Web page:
Boasting an A-list comedy cast led by Jason Bateman, Charlie Day, and Jason Sudeikis; Horrible Bossesfollows three best friends who all have been burnt out by their jobs and in particular their demanding (and sometimes dangerous) bosses. The three then decide to take matters into their own hands, quitting their jobs, and consulting with a mysterious criminal (Jamie Foxx) to help guide them in their plot to murder their bosses and shenanigans ensue. Horrible Bosses plays as both a pitch-black comedy and a populist studio comedy, the characters in the film are doing despicable things but the fact that almost all of them are played by charismatic actors and actresses makes it easier to root for the three burnt-out heroes. There’s also a scene-stealing Jennifer Anistonas Day’s boss, a sex-crazed dentist. So there is plenty of fun to be had, just maybe not for the whole family. – Nate Richard

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Safety Last! (1923)

1 hr 13 min | Fred C. Newmeyer and Sam Taylor

Cast: Harold Lloyd, Mildred Davis, Bill Strother, Noah Young

You’re undoubtedly familiar with Charlie Chaplin and probably know a bit about Buster Keaton as well. Thanks to HBO Max, you can also become acquainted with another esteemed voice from the silent era, Harold Lloyd. Safety Last! offers a perfect place to start thanks to its iconic climax in which Lloyd hangs from the minute hand of a ticking clock. If you haven’t seen it, you’ve definitely seen something ripping it off. And even though the film is almost 100 years old, you’ll still marvel at how they pulled off the effect. But it’s not all daring clocktower stunts – the rest of the film is great as well. The plot focuses on a guy trying to make enough money in the big city to finally propose to his girlfriend, a pursuit that gets him into all kinds of trouble for our benefit. Lloyd has a unique everyman quality about him that is hard to dislike.

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The Hangover (2009)

1 hr 36 min | Todd Phillips

Cast: Bradley Cooper, Ed Helms, Zach Galifianakis, Justin Bartha, Heather Graham, Ken Jeong, Rob Riggle, Mike Epps, Mike Tyson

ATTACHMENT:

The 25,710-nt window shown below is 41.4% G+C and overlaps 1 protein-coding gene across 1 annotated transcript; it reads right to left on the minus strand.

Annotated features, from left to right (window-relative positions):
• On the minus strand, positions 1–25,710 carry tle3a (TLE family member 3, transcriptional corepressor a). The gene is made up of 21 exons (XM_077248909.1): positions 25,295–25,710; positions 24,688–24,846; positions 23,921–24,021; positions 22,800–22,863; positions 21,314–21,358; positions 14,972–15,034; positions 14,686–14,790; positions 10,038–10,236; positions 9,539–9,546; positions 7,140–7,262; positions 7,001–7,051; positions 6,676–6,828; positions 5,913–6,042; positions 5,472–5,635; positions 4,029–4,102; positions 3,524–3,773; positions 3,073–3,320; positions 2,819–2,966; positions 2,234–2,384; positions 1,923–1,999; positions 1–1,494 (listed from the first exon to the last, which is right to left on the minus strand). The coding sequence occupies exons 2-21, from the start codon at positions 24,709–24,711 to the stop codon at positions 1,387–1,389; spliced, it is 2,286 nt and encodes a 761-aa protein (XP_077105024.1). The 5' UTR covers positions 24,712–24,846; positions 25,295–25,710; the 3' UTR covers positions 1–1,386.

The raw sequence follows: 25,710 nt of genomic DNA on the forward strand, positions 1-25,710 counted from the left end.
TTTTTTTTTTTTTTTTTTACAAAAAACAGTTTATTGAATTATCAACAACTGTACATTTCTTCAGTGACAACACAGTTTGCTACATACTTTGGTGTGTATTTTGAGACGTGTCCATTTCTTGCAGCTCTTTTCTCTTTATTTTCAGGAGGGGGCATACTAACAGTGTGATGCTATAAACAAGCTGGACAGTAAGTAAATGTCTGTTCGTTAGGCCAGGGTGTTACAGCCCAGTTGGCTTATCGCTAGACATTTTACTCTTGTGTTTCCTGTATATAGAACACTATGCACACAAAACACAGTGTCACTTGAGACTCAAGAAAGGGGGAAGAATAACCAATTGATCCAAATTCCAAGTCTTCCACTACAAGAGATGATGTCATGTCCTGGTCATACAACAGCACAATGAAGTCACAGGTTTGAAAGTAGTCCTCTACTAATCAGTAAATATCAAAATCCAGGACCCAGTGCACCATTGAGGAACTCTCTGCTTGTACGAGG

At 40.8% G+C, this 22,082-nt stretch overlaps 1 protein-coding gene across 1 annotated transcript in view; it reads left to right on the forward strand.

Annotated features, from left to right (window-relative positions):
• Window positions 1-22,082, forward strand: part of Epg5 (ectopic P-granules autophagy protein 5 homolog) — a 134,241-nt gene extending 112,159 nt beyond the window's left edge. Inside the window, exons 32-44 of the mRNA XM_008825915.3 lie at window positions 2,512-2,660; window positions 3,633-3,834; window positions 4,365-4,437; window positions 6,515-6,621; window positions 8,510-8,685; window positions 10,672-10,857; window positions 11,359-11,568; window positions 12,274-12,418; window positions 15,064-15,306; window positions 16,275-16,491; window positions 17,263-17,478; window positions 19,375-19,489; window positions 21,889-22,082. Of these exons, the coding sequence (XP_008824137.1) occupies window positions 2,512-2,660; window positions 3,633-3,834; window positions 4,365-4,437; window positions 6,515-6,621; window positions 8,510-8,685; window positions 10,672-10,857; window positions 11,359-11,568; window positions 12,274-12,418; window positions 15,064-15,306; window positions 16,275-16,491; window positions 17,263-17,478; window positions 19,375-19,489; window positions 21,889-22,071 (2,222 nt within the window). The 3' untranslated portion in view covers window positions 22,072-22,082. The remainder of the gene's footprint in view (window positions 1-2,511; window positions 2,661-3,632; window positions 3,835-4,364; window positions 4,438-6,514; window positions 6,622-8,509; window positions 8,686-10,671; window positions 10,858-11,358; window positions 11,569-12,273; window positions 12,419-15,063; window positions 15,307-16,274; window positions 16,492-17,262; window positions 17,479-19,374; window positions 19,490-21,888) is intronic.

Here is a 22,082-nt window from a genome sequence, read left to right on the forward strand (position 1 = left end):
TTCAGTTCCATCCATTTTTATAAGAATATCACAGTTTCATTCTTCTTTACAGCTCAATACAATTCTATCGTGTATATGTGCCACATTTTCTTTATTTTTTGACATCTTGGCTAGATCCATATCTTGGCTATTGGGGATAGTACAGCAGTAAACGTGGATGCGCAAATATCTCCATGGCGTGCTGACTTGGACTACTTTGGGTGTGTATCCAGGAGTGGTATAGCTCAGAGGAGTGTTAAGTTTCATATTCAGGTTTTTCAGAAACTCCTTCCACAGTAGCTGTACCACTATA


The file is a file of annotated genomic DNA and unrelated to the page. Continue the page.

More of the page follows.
The Hangoveris perhaps the most famous R-rated comedy to come out in their era of rebirth. The film follows three friends Phil (Bradley Cooper), Stu (Ed Helms), and Doug (Justin Bartha) who alongside Doug’s neurotic brother-in-law to be Alan (Zach Galifianakis) travel to Las Vegas for a bachelor party. Unfortunately the next morning they wake up horribly hungover with no recollection of the night before and worst of all Doug is missing. From drug-dealers, a tiger, Mike Tyson singing Phil Collins songs, a missing tooth, and the lost baby of a stripper, The Hangover is a celebration of debauchery in the City of Sin. – Nate Richard

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Adventureland (2009)

1 hr 47 min | Greg Mottola

Cast: Jesse Eisenberg, Kristen Stewart, Ryan Reynolds, Martin Starr, Bill Hader, and Kristen Wiig

Coming of age stories are a dime a dozen, but Superbad filmmaker’s Adventureland is a shot straight from the heart. The comedy/drama tells the story of a precocious young man who has to work at the local amusement park for the summer to pay for damage done to his parents’ car. While wasting away at a job he sees as beneath him, he learns life lessons and falls in love. That sounds trite, but Mottola infuses the film with an earnestness that is irresistible, and Jesse Eisenberg pulls off a terrific performance that is equal parts hilarious and heartbreaking. The entire ensemble is swell, especially Kristen Stewart and Ryan Reynolds, and Mottola toes the fine line between comedy and drama expertly. – Adam Chitwood

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Shiva Baby (2020)

1 hr 18 min | Emma Seligmann

Cast: Rachel Sennott, Molly Gordon, Polly Draper, Fred Melamed, Danny Deferrari, Jackie Hoffman

Shiva Baby follows Danielle (Rachel Sennott), a Jewish college senior who is secretly living a double-life as a sugar baby to Max (Danny Deferrari) after a break-up with her ex-girlfriend Maya (Molly Gordon). Her life begins to fall part when she is forced to attend a Shiva alongside her parents with Maya in attendance and to make matters even worse, Max is also there and is revealed to have a wife and kid. While Shiva Baby may sound like something more akin to newer teen comedies such as Booksmart, the way filmmaker Emma Seligmann directs Shiva Baby is insanely stressful and echos the Safdie Brothers style. – Nate Richard